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    "body": "<html><body><br/>\n<div id=\"databox-PeopleDisplay\">\n<table class=\"infobox\" width=\"200px;\">\n<tr>\n<th scope=\"row\" style=\"text-align:left;\">Name</th>\n<td style=\"text-align:left;\">Dan Lungren</td>\n</tr>\n<tr>\n<th scope=\"row\" style=\"text-align:left;\">Born</th>\n<td style=\"text-align:left;\">September 22 1946</td>\n</tr>\n<tr>\n<th scope=\"row\" style=\"text-align:left;\">Birth Location</th>\n<td style=\"text-align:left;\">Long Beach, California</td>\n</tr>\n</table>\n</div>\n<div id=\"databox-People\" style=\"display:none;\">\n<p>FirstName:Daniel Edward;\nLastName:Lungren;\nDisplayName:Dan Lungren;\nBirthDate:1946-09-22;\nDeathDate:;\nBirthLocation:Long Beach, California;\nGender:Male;\nEthnicity:White;\nGenerationIdentifier:;\nNationality:;\nExternalResourceLink:;\nPrimaryGeography:California;\nReligion:Catholic;\n</p>\n</div>\n<div class=\"floatright\"></div>\n<p>Republican congressman and vice-chairperson of the <a href=\"/wiki/Commission_on_Wartime_Relocation_and_Internment_of_Civilians\" title=\"Commission on Wartime Relocation and Internment of Civilians\">Commission on Wartime Relocation and Internment of Civilians</a> (CWRIC). Dan Lungren (1946– ) was the lone member of the CWRIC to dissent from the recommendation for monetary reparations for former Japanese American detainees. Lungren represented two different California districts in Congress and served two terms as California's attorney general, before an unsuccessful run for governor in 1998. \n</p><p>Daniel Edward Lungren was born in Long Beach, California, the son of a prominent surgeon was also Richard Nixon's personal physician. Raised in a devoutly Catholic family, Lungren attended a Catholic high school and graduated from Notre Dame University in 1968, as did his father and both of his brothers. He went on to law school, graduating from Georgetown Law School in 1971, having married Bobbi Kolls in 1969. He returned to California and first ran for Congress unsuccessfully in 1976, but won election in 1978 and served ten years. He earned a \"near-perfect conservative rating for his voting record\" and gained national attention for shepherding passage of immigration and crime bills.<sup class=\"reference\" id=\"cite_ref-ftnt_ref1_1-0\"><a href=\"#cite_note-ftnt_ref1-1\">[1]</a></sup>\n</p><p>During his second term, the House of Representatives appointed him to the CWRIC, where he was the only sitting member of Congress on the commission and by far its youngest member. He was elected vice-chair by his colleagues and was the only member other than chair <a href=\"/wiki/Joan_Z._Bernstein\" title=\"Joan Z. Bernstein\">Joan Z. Bernstein</a> to chair any of the hearings. Though he concurred with the findings of the commission, he was the lone member to dissent from its recommendations, due to his opposition to monetary reparations. \n</p><p>After the house had passed reparations legislation in 1987 and while the senate debated a companion bill, Lungren suggested to his senate colleagues that they pass a resolution apologizing for the incarceration, but with no provision for monetary reparations, angering much of the Japanese American community. At about that time, California Governor George Deukmejian had nominated Lungren for the vacant post of state treasurer. A coalition of Japanese American and Asian American organizations successfully blocked what most thought was his sure confirmation, illustrating the newfound political influence of Asian Americans and serving as a warning to others who might oppose reparations.<sup class=\"reference\" id=\"cite_ref-ftnt_ref2_2-0\"><a href=\"#cite_note-ftnt_ref2-2\">[2]</a></sup> The legislation eventually passed the senate and was signed into law by President Ronald Reagan as the <a href=\"/wiki/Civil_Liberties_Act_of_1988\" title=\"Civil Liberties Act of 1988\">Civil Liberties Act of 1988</a>.\n</p><p>After his rejection, Lungren regrouped and ran successfully for California state attorney general in 1990, winning reelection in 1994. In that office he burnished his national reputation and was viewed by many as a possible presidential candidate, often compared to Ronald Reagan.<sup class=\"reference\" id=\"cite_ref-ftnt_ref3_3-0\"><a href=\"#cite_note-ftnt_ref3-3\">[3]</a></sup> However, he was defeated by Gray Davis in the 1998 gubernatorial election. He returned to Congress in 2004, representing the Sacramento area, winning reelection three times. He was narrowly defeated in 2012 by Democrat Ami Bera in a newly drawn district.\n</p>\n<div id=\"authorByline\"><b>Authored by <a href=\"/wiki/Brian_Niiya\" title=\"Brian Niiya\">Brian Niiya</a>, Densho</b></div>\n<div id=\"citationAuthor\" style=\"display:none;\">Niiya, Brian</div>\n<h2><span class=\"mw-headline\" id=\"For_More_Information\">For More Information</span></h2>\n<p>Maki, Mitchell T., Harry H.L. Kitano, and S. Megan Berthold. <i>Achieving the Impossible Dream: How Japanese Americans Obtained Redress</i>. Forewords Robert T. Matsui and Roger Daniels. Urbana: Univeristy of Illinois Press, 1999. \n</p><p>Murray, Alice Yang. <i>Historical Memories of the Japanese American Internment and the Struggle for Redress</i>. Stanford: Stanford University Press, 2008.\n</p><p>O'Beirne, Kate. \"Golden Boy.\" <i>National Review</i>, September 14, 1998, pp. 48–52.\n</p>\n<h2><span class=\"mw-headline\" id=\"Footnotes\">Footnotes</span></h2>\n<div class=\"reflist\" style=\"list-style-type: decimal;\">\n<ol class=\"references\">\n<li id=\"cite_note-ftnt_ref1-1\"><span class=\"mw-cite-backlink\"><a href=\"#cite_ref-ftnt_ref1_1-0\">↑</a></span> <span class=\"reference-text\">Kate O'Beirne, \"Golden Boy,\" <i>National Review</i>, September 14, 1998, 50.</span>\n</li>\n<li id=\"cite_note-ftnt_ref2-2\"><span class=\"mw-cite-backlink\"><a href=\"#cite_ref-ftnt_ref2_2-0\">↑</a></span> <span class=\"reference-text\">His nomination bid was confirmed by the state assembly, but narrowly defeated in the senate. The California Supreme Court subsequently ruled that the rejection by just one body of the legislature was sufficient to deny his nomination. The treasurer position had been held for years by Jesse M. Unruh, who died in office. See Richard C. Paddock, and Mark Gladstone, \"Lungren Vows Not to Retire from Politics, Hints at New Effort in 1990, <i>Los Angeles Times</i>, June 25, 1988, accessed on June 14, 2013 at <a class=\"external free\" href=\"http://articles.latimes.com/1988-06-25/news/mn-5026_1_dan-lungren\" rel=\"nofollow\">http://articles.latimes.com/1988-06-25/news/mn-5026_1_dan-lungren</a>.</span>\n</li>\n<li id=\"cite_note-ftnt_ref3-3\"><span class=\"mw-cite-backlink\"><a href=\"#cite_ref-ftnt_ref3_3-0\">↑</a></span> <span class=\"reference-text\">O'Beirne, \"Golden Boy.\" See also Matthew Rees, \"A Worthy Successor Reagan?\", <i>Wall Street Journal</i>, May 29, 1998, p. A14; Robert D. Novak, \"Rising Stars,\" <i>National Review,</i> December 23, 1996, pp. 39–41.</span>\n</li>\n</ol></div>\n<!-- \nNewPP limit report\nCPU time usage: 0.080 seconds\nReal time usage: 0.083 seconds\nPreprocessor visited node count: 197/1000000\nPreprocessor generated node count: 1238/1000000\nPost‐expand include size: 1600/2097152 bytes\nTemplate argument size: 233/2097152 bytes\nHighest expansion depth: 5/40\nExpensive parser function count: 0/100\nExtLoops count: 0/100\n-->\n<!-- Saved in parser cache with key mediawiki:pcache:idhash:2504-0!*!0!!*!5!* and timestamp 20170309204110 and revision id 22176\n -->\n<div class=\"toplink\"><a href=\"#top\"><i class=\"icon-chevron-up\"></i> Top</a></div></body></html>",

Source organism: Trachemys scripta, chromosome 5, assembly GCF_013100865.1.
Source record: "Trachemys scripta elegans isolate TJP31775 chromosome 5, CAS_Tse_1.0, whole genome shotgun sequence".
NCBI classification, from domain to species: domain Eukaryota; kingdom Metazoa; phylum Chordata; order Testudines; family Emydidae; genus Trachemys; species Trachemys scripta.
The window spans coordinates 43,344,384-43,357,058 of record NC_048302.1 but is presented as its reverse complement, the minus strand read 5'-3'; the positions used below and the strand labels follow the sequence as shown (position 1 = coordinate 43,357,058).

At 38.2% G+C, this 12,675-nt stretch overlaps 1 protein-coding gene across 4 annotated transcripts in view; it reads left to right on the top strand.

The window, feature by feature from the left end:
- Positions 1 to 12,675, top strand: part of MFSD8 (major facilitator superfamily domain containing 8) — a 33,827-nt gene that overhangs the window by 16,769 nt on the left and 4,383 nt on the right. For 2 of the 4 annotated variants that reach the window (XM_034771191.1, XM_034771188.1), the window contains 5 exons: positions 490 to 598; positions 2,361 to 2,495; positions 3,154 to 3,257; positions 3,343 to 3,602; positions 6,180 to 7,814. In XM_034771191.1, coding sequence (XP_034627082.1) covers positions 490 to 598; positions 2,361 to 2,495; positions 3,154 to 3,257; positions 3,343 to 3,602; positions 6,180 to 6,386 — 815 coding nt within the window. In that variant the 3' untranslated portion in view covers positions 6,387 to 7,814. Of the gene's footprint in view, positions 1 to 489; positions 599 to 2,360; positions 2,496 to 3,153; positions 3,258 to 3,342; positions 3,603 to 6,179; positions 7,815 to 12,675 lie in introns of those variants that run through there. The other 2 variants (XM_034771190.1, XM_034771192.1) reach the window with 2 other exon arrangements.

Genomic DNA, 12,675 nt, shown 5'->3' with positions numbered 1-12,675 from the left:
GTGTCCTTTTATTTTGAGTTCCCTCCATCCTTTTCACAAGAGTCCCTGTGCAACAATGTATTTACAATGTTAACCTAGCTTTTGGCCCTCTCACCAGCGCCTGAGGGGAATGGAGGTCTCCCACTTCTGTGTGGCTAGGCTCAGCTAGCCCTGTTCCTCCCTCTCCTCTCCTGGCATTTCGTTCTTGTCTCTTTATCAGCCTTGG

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    "url_title": "Dan Lungren",
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    "title": "Dan Lungren",